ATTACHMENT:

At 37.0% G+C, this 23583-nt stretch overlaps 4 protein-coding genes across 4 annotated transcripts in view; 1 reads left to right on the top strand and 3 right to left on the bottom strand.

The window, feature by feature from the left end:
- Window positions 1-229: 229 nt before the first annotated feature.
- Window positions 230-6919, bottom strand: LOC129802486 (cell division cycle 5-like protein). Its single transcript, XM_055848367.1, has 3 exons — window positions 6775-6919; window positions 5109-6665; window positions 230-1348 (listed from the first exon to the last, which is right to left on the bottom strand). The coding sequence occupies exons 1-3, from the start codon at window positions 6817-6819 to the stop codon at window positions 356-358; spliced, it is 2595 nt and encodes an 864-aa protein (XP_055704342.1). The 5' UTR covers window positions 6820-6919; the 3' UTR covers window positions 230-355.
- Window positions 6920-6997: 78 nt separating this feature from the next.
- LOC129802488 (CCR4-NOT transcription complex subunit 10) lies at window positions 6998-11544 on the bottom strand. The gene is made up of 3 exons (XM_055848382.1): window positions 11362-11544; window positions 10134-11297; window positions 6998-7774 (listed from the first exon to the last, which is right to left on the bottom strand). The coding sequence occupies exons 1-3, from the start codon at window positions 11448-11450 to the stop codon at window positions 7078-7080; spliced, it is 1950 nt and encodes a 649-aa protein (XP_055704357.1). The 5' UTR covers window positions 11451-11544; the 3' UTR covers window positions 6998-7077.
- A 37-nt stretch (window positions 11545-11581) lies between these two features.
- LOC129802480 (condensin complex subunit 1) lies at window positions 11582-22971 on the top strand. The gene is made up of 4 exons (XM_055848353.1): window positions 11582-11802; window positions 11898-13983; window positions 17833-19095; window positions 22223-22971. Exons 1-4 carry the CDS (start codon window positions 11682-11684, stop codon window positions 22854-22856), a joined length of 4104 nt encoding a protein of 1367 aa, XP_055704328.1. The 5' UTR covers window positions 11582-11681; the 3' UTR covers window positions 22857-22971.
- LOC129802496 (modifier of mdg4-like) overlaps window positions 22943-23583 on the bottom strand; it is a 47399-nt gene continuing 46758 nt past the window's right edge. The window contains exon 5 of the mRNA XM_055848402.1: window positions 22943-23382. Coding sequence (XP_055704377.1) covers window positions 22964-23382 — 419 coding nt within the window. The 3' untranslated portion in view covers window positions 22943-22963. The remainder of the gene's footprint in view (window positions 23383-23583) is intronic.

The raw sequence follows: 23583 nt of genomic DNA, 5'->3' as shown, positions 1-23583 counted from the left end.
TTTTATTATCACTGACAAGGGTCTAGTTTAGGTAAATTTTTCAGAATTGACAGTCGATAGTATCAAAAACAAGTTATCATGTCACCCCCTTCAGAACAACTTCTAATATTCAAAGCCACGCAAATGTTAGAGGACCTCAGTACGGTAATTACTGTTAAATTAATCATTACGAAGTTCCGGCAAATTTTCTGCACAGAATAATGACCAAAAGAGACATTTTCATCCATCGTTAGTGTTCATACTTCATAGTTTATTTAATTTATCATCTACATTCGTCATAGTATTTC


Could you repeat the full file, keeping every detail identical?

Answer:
At 37.0% G+C, this 23583-nt stretch overlaps 4 protein-coding genes across 4 annotated transcripts in view; 1 reads left to right on the top strand and 3 right to left on the bottom strand.

The window, feature by feature from the left end:
- Window positions 1-229: 229 nt before the first annotated feature.
- Window positions 230-6919, bottom strand: LOC129802486 (cell division cycle 5-like protein). Its single transcript, XM_055848367.1, has 3 exons — window positions 6775-6919; window positions 5109-6665; window positions 230-1348 (listed from the first exon to the last, which is right to left on the bottom strand). The coding sequence occupies exons 1-3, from the start codon at window positions 6817-6819 to the stop codon at window positions 356-358; spliced, it is 2595 nt and encodes an 864-aa protein (XP_055704342.1). The 5' UTR covers window positions 6820-6919; the 3' UTR covers window positions 230-355.
- Window positions 6920-6997: 78 nt separating this feature from the next.
- LOC129802488 (CCR4-NOT transcription complex subunit 10) lies at window positions 6998-11544 on the bottom strand. The gene is made up of 3 exons (XM_055848382.1): window positions 11362-11544; window positions 10134-11297; window positions 6998-7774 (listed from the first exon to the last, which is right to left on the bottom strand). The coding sequence occupies exons 1-3, from the start codon at window positions 11448-11450 to the stop codon at window positions 7078-7080; spliced, it is 1950 nt and encodes a 649-aa protein (XP_055704357.1). The 5' UTR covers window positions 11451-11544; the 3' UTR covers window positions 6998-7077.
- A 37-nt stretch (window positions 11545-11581) lies between these two features.
- LOC129802480 (condensin complex subunit 1) lies at window positions 11582-22971 on the top strand. The gene is made up of 4 exons (XM_055848353.1): window positions 11582-11802; window positions 11898-13983; window positions 17833-19095; window positions 22223-22971. Exons 1-4 carry the CDS (start codon window positions 11682-11684, stop codon window positions 22854-22856), a joined length of 4104 nt encoding a protein of 1367 aa, XP_055704328.1. The 5' UTR covers window positions 11582-11681; the 3' UTR covers window positions 22857-22971.
- LOC129802496 (modifier of mdg4-like) overlaps window positions 22943-23583 on the bottom strand; it is a 47399-nt gene continuing 46758 nt past the window's right edge. The window contains exon 5 of the mRNA XM_055848402.1: window positions 22943-23382. Coding sequence (XP_055704377.1) covers window positions 22964-23382 — 419 coding nt within the window. The 3' untranslated portion in view covers window positions 22943-22963. The remainder of the gene's footprint in view (window positions 23383-23583) is intronic.

The raw sequence follows: 23583 nt of genomic DNA, 5'->3' as shown, positions 1-23583 counted from the left end.
TTTTATTATCACTGACAAGGGTCTAGTTTAGGTAAATTTTTCAGAATTGACAGTCGATAGTATCAAAAACAAGTTATCATGTCACCCCCTTCAGAACAACTTCTAATATTCAAAGCCACGCAAATGTTAGAGGACCTCAGTACGGTAATTACTGTTAAATTAATCATTACGAAGTTCCGGCAAATTTTCTGCACAGAATAATGACCAAAAGAGACATTTTCATCCATCGTTAGTGTTCATACTTCATAGTTTATTTAATTTATCATCTACATTCGTCATAGTATTTC